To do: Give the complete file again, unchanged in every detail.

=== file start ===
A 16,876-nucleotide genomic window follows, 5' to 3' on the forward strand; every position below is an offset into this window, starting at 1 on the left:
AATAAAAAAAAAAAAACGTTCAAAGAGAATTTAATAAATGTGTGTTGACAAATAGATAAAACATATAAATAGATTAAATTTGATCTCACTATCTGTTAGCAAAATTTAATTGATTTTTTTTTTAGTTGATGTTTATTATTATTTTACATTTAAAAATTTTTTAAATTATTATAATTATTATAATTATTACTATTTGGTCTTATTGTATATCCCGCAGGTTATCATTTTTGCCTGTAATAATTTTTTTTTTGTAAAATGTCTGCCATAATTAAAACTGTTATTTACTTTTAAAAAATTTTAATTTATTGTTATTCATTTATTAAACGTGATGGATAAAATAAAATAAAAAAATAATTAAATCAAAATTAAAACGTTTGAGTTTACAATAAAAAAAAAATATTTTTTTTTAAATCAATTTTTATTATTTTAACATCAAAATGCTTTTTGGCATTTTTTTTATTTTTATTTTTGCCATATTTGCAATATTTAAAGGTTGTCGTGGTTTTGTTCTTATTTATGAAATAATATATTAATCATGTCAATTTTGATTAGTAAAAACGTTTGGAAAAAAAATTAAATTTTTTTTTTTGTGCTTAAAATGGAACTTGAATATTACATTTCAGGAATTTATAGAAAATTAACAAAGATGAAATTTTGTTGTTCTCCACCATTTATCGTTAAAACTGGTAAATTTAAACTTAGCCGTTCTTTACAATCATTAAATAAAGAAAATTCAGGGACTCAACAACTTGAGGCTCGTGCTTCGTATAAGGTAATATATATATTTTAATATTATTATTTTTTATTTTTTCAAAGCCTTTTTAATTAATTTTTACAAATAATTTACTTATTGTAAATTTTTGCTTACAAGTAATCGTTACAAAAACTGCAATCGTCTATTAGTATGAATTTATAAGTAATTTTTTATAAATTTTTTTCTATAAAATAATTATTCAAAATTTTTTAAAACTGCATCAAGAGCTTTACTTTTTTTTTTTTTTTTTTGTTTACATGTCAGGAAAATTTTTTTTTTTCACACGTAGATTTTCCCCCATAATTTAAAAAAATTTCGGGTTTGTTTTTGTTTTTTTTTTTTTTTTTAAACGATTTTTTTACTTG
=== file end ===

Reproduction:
A 16,876-nucleotide genomic window follows, 5' to 3' on the forward strand; every position below is an offset into this window, starting at 1 on the left:
AATAAAAAAAAAAAAACGTTCAAAGAGAATTTAATAAATGTGTGTTGACAAATAGATAAAACATATAAATAGATTAAATTTGATCTCACTATCTGTTAGCAAAATTTAATTGATTTTTTTTTTAGTTGATGTTTATTATTATTTTACATTTAAAAATTTTTTAAATTATTATAATTATTATAATTATTACTATTTGGTCTTATTGTATATCCCGCAGGTTATCATTTTTGCCTGTAATAATTTTTTTTTTGTAAAATGTCTGCCATAATTAAAACTGTTATTTACTTTTAAAAAATTTTAATTTATTGTTATTCATTTATTAAACGTGATGGATAAAATAAAATAAAAAAATAATTAAATCAAAATTAAAACGTTTGAGTTTACAATAAAAAAAAAATATTTTTTTTTAAATCAATTTTTATTATTTTAACATCAAAATGCTTTTTGGCATTTTTTTTATTTTTATTTTTGCCATATTTGCAATATTTAAAGGTTGTCGTGGTTTTGTTCTTATTTATGAAATAATATATTAATCATGTCAATTTTGATTAGTAAAAACGTTTGGAAAAAAAATTAAATTTTTTTTTTTGTGCTTAAAATGGAACTTGAATATTACATTTCAGGAATTTATAGAAAATTAACAAAGATGAAATTTTGTTGTTCTCCACCATTTATCGTTAAAACTGGTAAATTTAAACTTAGCCGTTCTTTACAATCATTAAATAAAGAAAATTCAGGGACTCAACAACTTGAGGCTCGTGCTTCGTATAAGGTAATATATATATTTTAATATTATTATTTTTTATTTTTTCAAAGCCTTTTTAATTAATTTTTACAAATAATTTACTTATTGTAAATTTTTGCTTACAAGTAATCGTTACAAAAACTGCAATCGTCTATTAGTATGAATTTATAAGTAATTTTTTATAAATTTTTTTCTATAAAATAATTATTCAAAATTTTTTAAAACTGCATCAAGAGCTTTACTTTTTTTTTTTTTTTTTTGTTTACATGTCAGGAAAATTTTTTTTTTTCACACGTAGATTTTCCCCCATAATTTAAAAAAATTTCGGGTTTGTTTTTGTTTTTTTTTTTTTTTTTAAACGATTTTTTTACTTG